Bringing it back home in 2005

In 2004, radical changes shook the corporate IT world. Corporate business-process componentization and transformation, along with the cost savings of outsourcing and out-tasking, led to internal reassessment. Business processes became integrated with corporate software. More corporate workers became mobile and untethered, using home or wireless access. Security, policy and management became major issues instead of afterthoughts.

Partners, suppliers and even customers became required to integrate with the corporate network and IT applications. Packaged applications software became dominant in an industry once centered on custom software development. Blade server hardware sales began to eclipse chassis-based server sales. New respect developed for server consolidation on the mainframe.

All communications, with the exception of carrier-supplied bandwidth, began to commoditize based on industry-wide standards. And the industry began to focus on new IT technology such as grids, on-demand/utility computing, service-oriented architecture (SOA) and software componentization.

Why the sudden focus on corporate IT change? Corporate business motivation has shifted away from pure profit to revenue and growth. This is an important fact that is driving our current economy. Since the late 1990s, corporations have drained every bit of excess fat, including management, employees, inventory, process redundancy, overhead and facility assets, to achieve increased profitability. With profit engines in place, companies now must shift gears and focus on revenue.

To achieve ever-increasing revenue, they must focus on customers and grow organically or through acquisition. The effect on IT organizations is simple yet profound: make do with less budget and staff, yet accommodate growth. This cannot be accomplished without radical change. IT technology is now an integral part of all businesses and, in some cases, is the business.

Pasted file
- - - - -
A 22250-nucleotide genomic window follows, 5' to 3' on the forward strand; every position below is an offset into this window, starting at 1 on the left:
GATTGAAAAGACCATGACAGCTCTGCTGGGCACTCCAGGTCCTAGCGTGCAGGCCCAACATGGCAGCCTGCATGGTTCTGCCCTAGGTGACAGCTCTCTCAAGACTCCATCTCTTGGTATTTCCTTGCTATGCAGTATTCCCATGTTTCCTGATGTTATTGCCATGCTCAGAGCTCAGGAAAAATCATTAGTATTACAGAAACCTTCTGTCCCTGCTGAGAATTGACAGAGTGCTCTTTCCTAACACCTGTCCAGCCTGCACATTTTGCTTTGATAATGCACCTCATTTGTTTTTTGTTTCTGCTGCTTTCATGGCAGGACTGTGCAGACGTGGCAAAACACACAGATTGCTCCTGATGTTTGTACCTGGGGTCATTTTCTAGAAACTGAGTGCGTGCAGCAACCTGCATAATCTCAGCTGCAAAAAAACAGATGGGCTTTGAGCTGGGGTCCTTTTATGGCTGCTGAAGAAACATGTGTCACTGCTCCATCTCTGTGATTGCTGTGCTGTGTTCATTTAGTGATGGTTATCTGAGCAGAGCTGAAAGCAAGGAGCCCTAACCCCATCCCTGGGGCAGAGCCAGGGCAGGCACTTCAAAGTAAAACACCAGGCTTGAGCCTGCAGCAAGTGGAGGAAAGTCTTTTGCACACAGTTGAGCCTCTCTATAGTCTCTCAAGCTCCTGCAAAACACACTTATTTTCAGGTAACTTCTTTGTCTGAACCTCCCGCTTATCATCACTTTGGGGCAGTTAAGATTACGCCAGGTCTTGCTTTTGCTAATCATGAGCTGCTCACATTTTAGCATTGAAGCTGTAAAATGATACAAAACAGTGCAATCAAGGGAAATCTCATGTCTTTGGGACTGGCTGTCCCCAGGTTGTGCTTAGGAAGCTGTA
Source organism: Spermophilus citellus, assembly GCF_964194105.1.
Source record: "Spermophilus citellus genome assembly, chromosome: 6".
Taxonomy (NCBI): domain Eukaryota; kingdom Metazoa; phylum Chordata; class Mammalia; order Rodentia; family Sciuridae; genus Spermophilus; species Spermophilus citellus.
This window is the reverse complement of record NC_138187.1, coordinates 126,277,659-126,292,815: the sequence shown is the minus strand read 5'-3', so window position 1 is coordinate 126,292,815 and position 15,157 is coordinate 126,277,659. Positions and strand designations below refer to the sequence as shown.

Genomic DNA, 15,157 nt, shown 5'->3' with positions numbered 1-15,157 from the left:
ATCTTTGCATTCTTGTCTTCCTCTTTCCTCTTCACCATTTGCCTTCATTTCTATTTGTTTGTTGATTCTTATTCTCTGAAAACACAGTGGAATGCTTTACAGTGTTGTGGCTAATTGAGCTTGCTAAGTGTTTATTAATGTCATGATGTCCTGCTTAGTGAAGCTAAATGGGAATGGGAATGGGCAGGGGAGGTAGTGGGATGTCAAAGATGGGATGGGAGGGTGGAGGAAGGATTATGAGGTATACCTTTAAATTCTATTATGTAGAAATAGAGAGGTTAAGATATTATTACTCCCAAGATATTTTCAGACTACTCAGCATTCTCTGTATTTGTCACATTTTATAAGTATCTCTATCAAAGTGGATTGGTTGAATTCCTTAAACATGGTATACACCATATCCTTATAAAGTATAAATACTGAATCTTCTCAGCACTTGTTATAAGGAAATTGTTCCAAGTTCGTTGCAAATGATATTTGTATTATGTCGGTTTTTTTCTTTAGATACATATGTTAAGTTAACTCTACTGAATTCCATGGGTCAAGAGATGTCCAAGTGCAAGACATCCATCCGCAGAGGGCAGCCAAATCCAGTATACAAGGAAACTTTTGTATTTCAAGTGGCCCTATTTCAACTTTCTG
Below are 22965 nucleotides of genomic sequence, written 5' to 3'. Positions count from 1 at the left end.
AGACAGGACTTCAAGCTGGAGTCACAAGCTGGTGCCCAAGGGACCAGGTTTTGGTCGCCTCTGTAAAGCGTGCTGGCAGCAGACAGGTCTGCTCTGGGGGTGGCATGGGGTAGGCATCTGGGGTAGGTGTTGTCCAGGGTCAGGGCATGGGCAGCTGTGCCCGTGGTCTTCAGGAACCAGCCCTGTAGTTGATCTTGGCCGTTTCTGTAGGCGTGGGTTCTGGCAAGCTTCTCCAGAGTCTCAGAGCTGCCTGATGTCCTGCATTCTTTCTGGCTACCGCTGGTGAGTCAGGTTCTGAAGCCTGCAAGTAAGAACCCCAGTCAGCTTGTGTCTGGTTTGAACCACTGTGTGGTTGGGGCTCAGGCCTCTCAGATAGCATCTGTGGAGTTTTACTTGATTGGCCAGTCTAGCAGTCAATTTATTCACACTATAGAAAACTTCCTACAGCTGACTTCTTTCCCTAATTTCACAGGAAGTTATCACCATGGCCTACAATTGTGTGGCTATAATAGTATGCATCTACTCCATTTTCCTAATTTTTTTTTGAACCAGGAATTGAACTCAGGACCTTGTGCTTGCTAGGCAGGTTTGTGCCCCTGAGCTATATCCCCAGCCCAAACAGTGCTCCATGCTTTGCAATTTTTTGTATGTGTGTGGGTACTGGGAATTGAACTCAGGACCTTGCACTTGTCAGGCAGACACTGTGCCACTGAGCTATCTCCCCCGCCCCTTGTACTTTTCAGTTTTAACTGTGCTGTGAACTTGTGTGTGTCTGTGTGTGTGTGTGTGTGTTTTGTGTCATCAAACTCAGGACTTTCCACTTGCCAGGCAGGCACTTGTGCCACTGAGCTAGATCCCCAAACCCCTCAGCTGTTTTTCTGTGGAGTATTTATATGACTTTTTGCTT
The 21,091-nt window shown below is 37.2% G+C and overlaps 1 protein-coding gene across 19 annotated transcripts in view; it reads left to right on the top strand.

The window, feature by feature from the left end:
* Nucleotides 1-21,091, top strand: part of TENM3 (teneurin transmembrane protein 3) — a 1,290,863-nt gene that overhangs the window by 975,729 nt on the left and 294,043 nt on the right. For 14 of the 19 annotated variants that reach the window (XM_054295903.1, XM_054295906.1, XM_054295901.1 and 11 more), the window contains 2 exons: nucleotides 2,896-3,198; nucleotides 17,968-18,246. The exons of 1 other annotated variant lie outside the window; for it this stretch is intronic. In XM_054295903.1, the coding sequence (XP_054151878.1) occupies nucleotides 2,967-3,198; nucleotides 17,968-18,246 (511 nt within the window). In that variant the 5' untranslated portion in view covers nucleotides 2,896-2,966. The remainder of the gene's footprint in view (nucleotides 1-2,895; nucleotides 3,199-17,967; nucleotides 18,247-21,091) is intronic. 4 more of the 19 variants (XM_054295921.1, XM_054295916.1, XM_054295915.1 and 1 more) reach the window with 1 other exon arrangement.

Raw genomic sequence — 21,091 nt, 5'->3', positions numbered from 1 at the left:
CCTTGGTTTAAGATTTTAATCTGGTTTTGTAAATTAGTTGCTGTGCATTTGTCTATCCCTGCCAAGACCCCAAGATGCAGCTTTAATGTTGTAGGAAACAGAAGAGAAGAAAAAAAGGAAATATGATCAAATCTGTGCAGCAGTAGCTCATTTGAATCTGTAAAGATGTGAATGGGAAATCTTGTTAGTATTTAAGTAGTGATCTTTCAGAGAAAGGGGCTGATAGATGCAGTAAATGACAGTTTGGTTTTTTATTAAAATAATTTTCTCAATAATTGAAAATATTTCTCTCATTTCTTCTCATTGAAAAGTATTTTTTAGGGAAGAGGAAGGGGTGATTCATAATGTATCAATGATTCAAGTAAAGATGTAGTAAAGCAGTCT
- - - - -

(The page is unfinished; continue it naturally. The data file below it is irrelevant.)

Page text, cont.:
One significant outcome of this re-evaluation of the IT function is the return of the services concept. IT is the keeper of the corporate assets and has assumed the responsibility of providing all technology services required to meet revenue goals. Outsourcing of IT technology has reached its maximum profit and must be tempered with ever-increasing “insourcing” to accommodate maximum revenue growth. This takes on the form of a hybrid IT organization that mixes outsourcing and insourcing, integrated through industry standards, to deliver whatever technology services are required to meet business needs.

Two examples of this trend come to mind. The first is the use of on-demand/utility computing to support corporations. If constructed properly, computing, storage, application software and network resources can be added or subtracted, yet integrated with existing corporate resources to accommodate business growth without major capital expense or time delay.

The second example is even more intriguing: Through the use of an SOA and software componentization, software development and maintenance can be performed within a corporation rather than be outsourced. Industry standards-based modeling and development tools that use the Unified Modeling Language and Business Process Execution Language within a model-based software development SOA front end will let intellectual property owners or developers internally replace rather than outsource programmers.

What does that leave for 2005? Educating management and staff, hiring, planning, conducting analysis, evaluating technology and selecting vendors for future implementations.

Dzubeck is president of Communications Network Architects, an industry analysis firm in Washington. He can be reached at